From now on when people ask me about this game I'm gonna give them a link to this review. Excellent read!
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Mary Weisbeck
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A truly excellent review! I wish I could give it 2 thumbs-up.
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Ryan Thornton
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Still waiting for my copy to ship.... it's est. at the end of June. In the mean time I'm building scenarios and reading session reports
 
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Bill Romaniecki
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Nice review. One point of clarification, Memoir'44 is not a tactical game. The scale is variable but the scenarios are on the operational level. ToI and Mem'44 really are not comparable.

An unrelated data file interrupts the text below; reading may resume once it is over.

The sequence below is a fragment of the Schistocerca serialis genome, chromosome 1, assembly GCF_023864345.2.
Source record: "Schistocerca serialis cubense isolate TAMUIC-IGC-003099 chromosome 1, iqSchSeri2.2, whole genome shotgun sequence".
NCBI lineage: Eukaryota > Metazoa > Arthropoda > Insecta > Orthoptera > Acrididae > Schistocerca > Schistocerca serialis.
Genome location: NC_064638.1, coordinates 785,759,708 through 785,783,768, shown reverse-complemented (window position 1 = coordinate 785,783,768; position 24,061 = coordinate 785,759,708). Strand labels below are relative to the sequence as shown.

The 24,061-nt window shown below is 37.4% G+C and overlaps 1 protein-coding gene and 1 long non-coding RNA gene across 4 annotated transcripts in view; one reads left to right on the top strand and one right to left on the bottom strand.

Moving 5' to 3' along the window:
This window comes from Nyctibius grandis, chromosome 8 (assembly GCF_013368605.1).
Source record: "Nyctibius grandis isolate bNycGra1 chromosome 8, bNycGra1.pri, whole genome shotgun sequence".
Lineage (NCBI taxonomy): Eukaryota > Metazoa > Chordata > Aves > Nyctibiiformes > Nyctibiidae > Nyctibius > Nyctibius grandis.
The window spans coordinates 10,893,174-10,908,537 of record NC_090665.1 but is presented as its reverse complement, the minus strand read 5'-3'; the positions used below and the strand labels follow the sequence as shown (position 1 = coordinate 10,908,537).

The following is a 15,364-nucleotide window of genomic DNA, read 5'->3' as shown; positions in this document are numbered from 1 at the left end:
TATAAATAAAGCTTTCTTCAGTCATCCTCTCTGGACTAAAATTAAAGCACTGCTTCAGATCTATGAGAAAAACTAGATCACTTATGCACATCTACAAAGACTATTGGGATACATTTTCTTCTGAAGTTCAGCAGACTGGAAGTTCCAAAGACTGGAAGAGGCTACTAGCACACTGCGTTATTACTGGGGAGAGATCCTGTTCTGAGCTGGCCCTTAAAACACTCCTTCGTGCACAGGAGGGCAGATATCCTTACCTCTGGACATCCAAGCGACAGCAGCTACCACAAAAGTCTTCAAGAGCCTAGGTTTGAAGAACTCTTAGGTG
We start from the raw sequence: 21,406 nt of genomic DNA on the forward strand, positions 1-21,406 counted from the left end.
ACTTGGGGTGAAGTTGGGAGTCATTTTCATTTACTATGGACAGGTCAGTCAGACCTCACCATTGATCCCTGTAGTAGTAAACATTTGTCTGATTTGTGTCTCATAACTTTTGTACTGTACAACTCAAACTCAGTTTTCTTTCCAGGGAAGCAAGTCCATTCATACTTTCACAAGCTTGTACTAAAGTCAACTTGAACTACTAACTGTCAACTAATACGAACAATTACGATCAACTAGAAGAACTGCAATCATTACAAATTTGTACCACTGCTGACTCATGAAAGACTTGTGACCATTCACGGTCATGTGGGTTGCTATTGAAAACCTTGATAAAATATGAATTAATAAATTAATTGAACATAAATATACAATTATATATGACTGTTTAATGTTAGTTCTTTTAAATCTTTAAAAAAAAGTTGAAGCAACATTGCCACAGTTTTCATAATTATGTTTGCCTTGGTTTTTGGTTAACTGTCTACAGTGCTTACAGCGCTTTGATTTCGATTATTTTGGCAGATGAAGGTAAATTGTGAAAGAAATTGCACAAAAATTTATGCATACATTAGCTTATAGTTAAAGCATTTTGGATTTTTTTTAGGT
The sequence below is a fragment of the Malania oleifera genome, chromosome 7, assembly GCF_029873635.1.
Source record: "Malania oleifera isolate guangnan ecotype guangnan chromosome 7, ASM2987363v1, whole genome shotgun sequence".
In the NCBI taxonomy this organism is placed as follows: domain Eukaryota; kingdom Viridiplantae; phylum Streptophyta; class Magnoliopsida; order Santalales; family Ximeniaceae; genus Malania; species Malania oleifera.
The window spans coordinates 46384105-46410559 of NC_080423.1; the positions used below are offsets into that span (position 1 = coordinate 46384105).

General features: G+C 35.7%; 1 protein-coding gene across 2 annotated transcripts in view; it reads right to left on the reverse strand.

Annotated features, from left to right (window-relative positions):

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Read the rulebook, plan for all contingencies, and…read the rulebook again.
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The scale may indeterminate, but keywords like "Vehicle", "Squad", "Medic", "Officer", "Mortar" (singular), Building, and Tank Trap to describe units, their composition, and the sorts of things they fight around lead me to believe that the scale is at the close tactical level.

I do think a vehicle represents one vehicle and a squad really is a squad--or perhaps a team (on the small end of the scale) or a section (on the large end) in this case.
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Captain Spaulding
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I've been playing pretty much every day since I got it and I couldn't agree with you more! So far it's the most fun I've had with a board game.
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Claus Jensen